The third pane 34 (FIG. 7), is slidably mounted in the front channels 35 and 31. This sliding pane 34 slides between a fully closed position when it is slid as far as possible towards the right pane 36. In the fully closed position, the sliding pane 34 occupies approximately the middle third of the interior space of the frame 20. When the sliding pane 34 is slid in its channels to a position that is almost completely in front of the left pane 32, the window pane 34 is in the fully opened position.
As can be seen in FIG. 7, the left mullion 24 is positioned behind the front channel. By placing the mullion 24 in that position, the weather stripping 25 mounted vertically on the front surface of the left mullion 24 contacts the rear surface of the sliding pane 34. This allows the weather stripping to remove moisture from the rear surface of the pane 34 as the pane slides towards the fully opened position. Weather stripping 25 is also mounted horizontally on both the front and rear surfaces of the top and bottom front channels 31 and 35 (FIG. 7) to prevent water from entering the truck cab.
As a security precaution, the window frame has a right mullion 22 with an "S" shaped cross section. (See FIGS. 14A and 14B). The "S" shaped cross section of the mullion prevents thieves or others from using a screwdriver or the like to pry open the sliding pane 34 when that pane is in the closed position. As shown in FIG. 14A, the mullion 22 shields the rear or exterior side of the right dge of the window pane 34--thereby preventing a screwdriver from being able to pry at the right edge of the window pane 34 while it is closed.
An additional feature of the right mullion is the use of a specialized pinch gasket 140 that is housed within the portion of the mullion 22 above the front channel 31 of the bottom of the frame 28 and below the front channel 35 of the top of the frame 26. That pinch gasket, which is made of a thermoplastic rubber such as Kraton from Shell Chemical Co., having a hardness of a 60 shore A scale, extends along virtually the entire vertical length of the mullion 22 to provide a watertight seal.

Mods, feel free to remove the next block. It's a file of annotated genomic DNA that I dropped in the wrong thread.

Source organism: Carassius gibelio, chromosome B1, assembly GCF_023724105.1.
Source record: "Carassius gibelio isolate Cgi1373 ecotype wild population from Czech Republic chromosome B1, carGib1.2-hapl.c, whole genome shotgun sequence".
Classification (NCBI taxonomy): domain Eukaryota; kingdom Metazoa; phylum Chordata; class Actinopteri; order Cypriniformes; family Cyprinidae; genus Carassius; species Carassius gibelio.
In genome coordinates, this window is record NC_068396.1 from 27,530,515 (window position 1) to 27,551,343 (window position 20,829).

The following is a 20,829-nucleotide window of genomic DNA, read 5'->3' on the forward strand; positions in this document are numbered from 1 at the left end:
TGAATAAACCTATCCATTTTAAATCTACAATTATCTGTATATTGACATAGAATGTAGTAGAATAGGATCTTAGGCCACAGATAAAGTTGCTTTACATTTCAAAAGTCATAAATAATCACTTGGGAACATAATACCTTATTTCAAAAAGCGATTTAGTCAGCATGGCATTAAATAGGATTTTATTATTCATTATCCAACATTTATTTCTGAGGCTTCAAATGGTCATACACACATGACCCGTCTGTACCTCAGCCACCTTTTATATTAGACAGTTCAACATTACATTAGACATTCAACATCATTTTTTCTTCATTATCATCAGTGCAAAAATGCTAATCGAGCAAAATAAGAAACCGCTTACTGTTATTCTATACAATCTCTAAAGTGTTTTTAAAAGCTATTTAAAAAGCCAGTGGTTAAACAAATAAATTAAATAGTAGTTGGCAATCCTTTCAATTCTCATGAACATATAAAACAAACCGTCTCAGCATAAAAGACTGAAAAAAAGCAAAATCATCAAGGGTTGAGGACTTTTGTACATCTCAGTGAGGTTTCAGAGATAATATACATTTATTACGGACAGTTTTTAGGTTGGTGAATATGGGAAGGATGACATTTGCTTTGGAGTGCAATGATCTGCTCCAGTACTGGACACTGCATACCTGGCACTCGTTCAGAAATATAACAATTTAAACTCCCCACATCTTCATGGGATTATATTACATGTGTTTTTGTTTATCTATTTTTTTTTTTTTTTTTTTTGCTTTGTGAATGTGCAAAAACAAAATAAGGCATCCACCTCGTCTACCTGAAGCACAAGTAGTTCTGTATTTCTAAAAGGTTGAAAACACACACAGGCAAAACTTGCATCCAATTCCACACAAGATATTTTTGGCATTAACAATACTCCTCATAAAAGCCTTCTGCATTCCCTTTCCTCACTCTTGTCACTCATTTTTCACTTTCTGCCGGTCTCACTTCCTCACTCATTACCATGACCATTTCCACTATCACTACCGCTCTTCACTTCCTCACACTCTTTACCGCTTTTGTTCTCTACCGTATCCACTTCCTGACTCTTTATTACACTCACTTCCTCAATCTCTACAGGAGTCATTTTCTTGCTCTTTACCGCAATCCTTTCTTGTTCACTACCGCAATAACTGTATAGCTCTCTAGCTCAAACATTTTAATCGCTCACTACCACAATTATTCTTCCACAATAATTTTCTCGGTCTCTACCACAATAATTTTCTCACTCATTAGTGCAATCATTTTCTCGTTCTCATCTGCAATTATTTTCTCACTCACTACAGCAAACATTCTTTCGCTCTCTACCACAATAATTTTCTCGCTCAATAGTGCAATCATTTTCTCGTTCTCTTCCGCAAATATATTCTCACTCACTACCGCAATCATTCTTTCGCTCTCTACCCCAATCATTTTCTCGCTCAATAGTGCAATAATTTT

Whenever the window is not in the fully closed position (FIG. 14B), the cross section of the pinch gasket is substantially that shown in FIG. 14B. Two opposed fingers 146 extend from a thin, flat, collapsible cross member 144 to separate a collapsible channel 142 from the exterior. The remainder of the cross section 150 of the pinch gasket 140 resembles the cross section of an I beam and conforms to a channel 152 defined by the front section of the mullion 22.
When the window pane 34 is in the fully closed position, the pinch gasket 140 has the cross section shown in FIG. 14A. The edge of the pane presses against the collapsible cross member 144. The pressing of the pane against the member 144 collapses the gasket chamber 142 and causes the fingers 146 to pinch in on the glass pane 34 to provide a watertight seal.
The power window assembly 10 further comprises a reversible rotating electrical motor 40 (FIG. 3) and a power transmission cable 60 to couple the rotational motion of the motor 40 to the window pane 34. The motor 40 has a wiring harness 42 that may be coupled to a double throw switch (not shown) with a center off position to control the motor. The motor may be a 12 volt D.C. right angle gear motor that reverses its direction of rotation when the polarity to the D.C. motor is reversed. Such motors include United Technologies Electro Systems' Model 50765-28-M015MM motor.